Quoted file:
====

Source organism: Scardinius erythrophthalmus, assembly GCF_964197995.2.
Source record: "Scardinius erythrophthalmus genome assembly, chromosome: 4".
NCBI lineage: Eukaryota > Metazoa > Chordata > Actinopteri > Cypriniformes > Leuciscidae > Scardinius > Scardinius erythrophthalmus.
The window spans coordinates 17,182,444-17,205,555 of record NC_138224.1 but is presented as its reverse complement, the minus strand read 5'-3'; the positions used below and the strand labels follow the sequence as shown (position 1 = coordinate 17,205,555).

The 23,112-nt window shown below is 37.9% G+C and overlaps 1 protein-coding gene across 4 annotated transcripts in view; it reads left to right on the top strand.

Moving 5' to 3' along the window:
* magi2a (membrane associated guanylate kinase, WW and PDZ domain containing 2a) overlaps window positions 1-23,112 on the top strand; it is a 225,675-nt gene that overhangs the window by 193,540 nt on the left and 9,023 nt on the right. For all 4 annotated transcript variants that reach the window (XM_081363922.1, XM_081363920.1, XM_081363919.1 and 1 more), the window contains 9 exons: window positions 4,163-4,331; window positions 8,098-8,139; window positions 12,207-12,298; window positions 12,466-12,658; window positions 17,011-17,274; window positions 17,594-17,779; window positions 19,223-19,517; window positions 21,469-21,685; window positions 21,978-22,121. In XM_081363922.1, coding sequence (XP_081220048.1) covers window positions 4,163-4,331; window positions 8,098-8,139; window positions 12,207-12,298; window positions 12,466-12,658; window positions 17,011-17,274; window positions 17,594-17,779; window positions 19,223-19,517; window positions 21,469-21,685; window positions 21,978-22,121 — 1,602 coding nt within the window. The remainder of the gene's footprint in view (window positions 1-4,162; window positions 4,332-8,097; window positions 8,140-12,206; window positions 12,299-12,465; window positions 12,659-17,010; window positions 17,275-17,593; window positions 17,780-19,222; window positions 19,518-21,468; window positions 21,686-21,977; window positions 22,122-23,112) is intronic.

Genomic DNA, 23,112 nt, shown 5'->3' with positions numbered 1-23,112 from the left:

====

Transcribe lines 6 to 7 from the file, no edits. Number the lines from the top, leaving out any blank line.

Moving 5' to 3' along the window:
* magi2a (membrane associated guanylate kinase, WW and PDZ domain containing 2a) overlaps window positions 1-23,112 on the top strand; it is a 225,675-nt gene that overhangs the window by 193,540 nt on the left and 9,023 nt on the right. For all 4 annotated transcript variants that reach the window (XM_081363922.1, XM_081363920.1, XM_081363919.1 and 1 more), the window contains 9 exons: window positions 4,163-4,331; window positions 8,098-8,139; window positions 12,207-12,298; window positions 12,466-12,658; window positions 17,011-17,274; window positions 17,594-17,779; window positions 19,223-19,517; window positions 21,469-21,685; window positions 21,978-22,121. In XM_081363922.1, coding sequence (XP_081220048.1) covers window positions 4,163-4,331; window positions 8,098-8,139; window positions 12,207-12,298; window positions 12,466-12,658; window positions 17,011-17,274; window positions 17,594-17,779; window positions 19,223-19,517; window positions 21,469-21,685; window positions 21,978-22,121 — 1,602 coding nt within the window. The remainder of the gene's footprint in view (window positions 1-4,162; window positions 4,332-8,097; window positions 8,140-12,206; window positions 12,299-12,465; window positions 12,659-17,010; window positions 17,275-17,593; window positions 17,780-19,222; window positions 19,518-21,468; window positions 21,686-21,977; window positions 22,122-23,112) is intronic.